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GNU make can handle parallel tasks with a -jN argument, and it's common to use a number of tasks N that's between 1 and 2 times the number of hardware threads on the computer being used for the build.

E.g. on a dual-E5520 machine (2 CPUs, 4 cores per CPU, 2 threads per core), the fastest builds are made with commands between make -j16 and make -j32.

Right now i dont know much about my build server but when i run cat /proc/cpuinfo

it shows it has 4 processor and each info is like this

processor   : 0
vendor_id   : GenuineIntel
cpu family  : 6
model       : 37
model name  : Intel(R) Core(TM) i3 CPU         530  @ 2.93GHz
stepping    : 2
cpu MHz     : 2933.000
cache size  : 4096 KB
physical id : 0
siblings    : 4
core id     : 0
cpu cores   : 2
apicid      : 0
initial apicid  : 0
fpu     : yes
fpu_exception   : yes
cpuid level : 11
wp      : yes
flags       : fpu vme de pse tsc msr pae mce cx8 apic sep mtrr pge mca cmov pat pse36 clflush dts acpi mmx fxsr sse sse2 ss ht tm pbe syscall nx rdtscp lm constant_tsc arch_perfmon pebs bts rep_good xtopology nonstop_tsc aperfmperf pni dtes64 monitor ds_cpl vmx est tm2 ssse3 cx16 xtpr pdcm sse4_1 sse4_2 popcnt lahf_lm arat tpr_shadow vnmi flexpriority ept vpid
bogomips    : 5851.87
clflush size    : 64
cache_alignment : 64
address sizes   : 36 bits physical, 48 bits virtual
power management:


1>so here how can i calculate N for my build?

2>what if my system can support maximum 8 threads and if i give make -j32?

3>what if i just use make then only 1 thread will be run for compilation?

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up vote 1 down vote accepted

You can't hurt anything with the -j option. It is just used to tune the number of simultaneous processes that should be used by make in order to get maximum performance from your system for doing the build.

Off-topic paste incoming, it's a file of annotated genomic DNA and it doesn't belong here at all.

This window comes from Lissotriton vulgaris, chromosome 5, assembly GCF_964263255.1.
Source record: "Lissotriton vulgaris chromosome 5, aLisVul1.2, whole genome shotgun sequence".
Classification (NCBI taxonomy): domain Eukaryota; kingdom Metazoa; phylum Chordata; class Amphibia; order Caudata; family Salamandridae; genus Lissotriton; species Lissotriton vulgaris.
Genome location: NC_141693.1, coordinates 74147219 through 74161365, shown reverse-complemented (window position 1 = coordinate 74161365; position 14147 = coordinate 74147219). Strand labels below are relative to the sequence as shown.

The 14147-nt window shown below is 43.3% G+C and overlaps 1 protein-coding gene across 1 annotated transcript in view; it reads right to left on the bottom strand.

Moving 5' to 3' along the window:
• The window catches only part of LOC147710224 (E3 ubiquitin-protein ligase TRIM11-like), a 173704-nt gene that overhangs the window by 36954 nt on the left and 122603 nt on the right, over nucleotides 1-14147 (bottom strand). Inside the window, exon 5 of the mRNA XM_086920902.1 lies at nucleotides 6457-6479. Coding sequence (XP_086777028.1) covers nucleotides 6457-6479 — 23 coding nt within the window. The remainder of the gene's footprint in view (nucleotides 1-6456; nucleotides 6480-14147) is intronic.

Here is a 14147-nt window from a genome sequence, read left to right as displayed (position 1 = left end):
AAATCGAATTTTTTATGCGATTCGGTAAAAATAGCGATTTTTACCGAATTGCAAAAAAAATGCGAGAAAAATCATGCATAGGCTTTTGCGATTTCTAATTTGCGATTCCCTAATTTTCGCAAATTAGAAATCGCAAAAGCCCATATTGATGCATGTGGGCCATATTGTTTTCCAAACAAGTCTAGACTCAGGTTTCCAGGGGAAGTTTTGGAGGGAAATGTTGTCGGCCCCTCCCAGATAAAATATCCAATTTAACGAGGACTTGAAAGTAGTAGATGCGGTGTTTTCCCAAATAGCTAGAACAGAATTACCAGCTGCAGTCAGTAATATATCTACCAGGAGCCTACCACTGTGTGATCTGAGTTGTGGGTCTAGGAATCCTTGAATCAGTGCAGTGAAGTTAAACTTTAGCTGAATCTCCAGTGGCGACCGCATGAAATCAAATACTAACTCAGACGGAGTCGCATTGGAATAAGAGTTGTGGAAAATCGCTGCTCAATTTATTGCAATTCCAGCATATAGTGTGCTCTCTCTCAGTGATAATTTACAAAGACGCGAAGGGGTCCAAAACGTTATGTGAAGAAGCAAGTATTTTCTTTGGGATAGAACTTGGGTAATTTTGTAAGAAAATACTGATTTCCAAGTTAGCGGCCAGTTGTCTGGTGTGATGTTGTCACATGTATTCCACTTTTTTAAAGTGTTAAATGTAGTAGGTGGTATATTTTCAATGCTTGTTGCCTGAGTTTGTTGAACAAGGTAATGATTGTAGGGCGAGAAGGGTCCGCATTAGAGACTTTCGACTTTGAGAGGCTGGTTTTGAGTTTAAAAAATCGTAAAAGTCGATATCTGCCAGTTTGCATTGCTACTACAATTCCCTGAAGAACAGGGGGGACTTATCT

You can set it to be less than 4, with your 2 cores x 2 Hyperthreads each, if you want to have CPU time more available for other things you are doing (faster response for browsing, perhaps).

You can set it to more than 4 so that one of the processes is utilizing each of the execution units while other processors are waiting for I/O.

If you have enough memory -j32 shouldn't hurt anything, but it won't help either. See the comments for why you don't want to overdo.

If there's one software package you make all of the time you can experiment and see what setting allows it to build the fastest without hurting your interactive performance. Another way to tune is to look at top output and see at what -j multiprocessing level you are keeping the CPU utilization close to 100% most of the time.

In his Linux Kernel in a Nutshell book [1], Greg Kroah-Hartman suggest doubling the number of execution units when setting the -j option. For you that would be -j8.

[1] Linux Kernel in a Nutshell, Greg Kroah-Hartman, pg. 26. [http://www.kroah.com/lkn/]

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Setting -j too high for the system certainly can hurt performance, by running more processes than the system can reasonably handle at once -- you may see excessive disk contention, CPU context switching, and memory pressure which can lead to swapping. You can't just blindly set -j to some huge number and expect optimal performance. – Eric Melski May 25 '12 at 6:52
@EricMelski yea u may be right because -j32 makes my system hangs ... – Jeegar Patel May 25 '12 at 9:09

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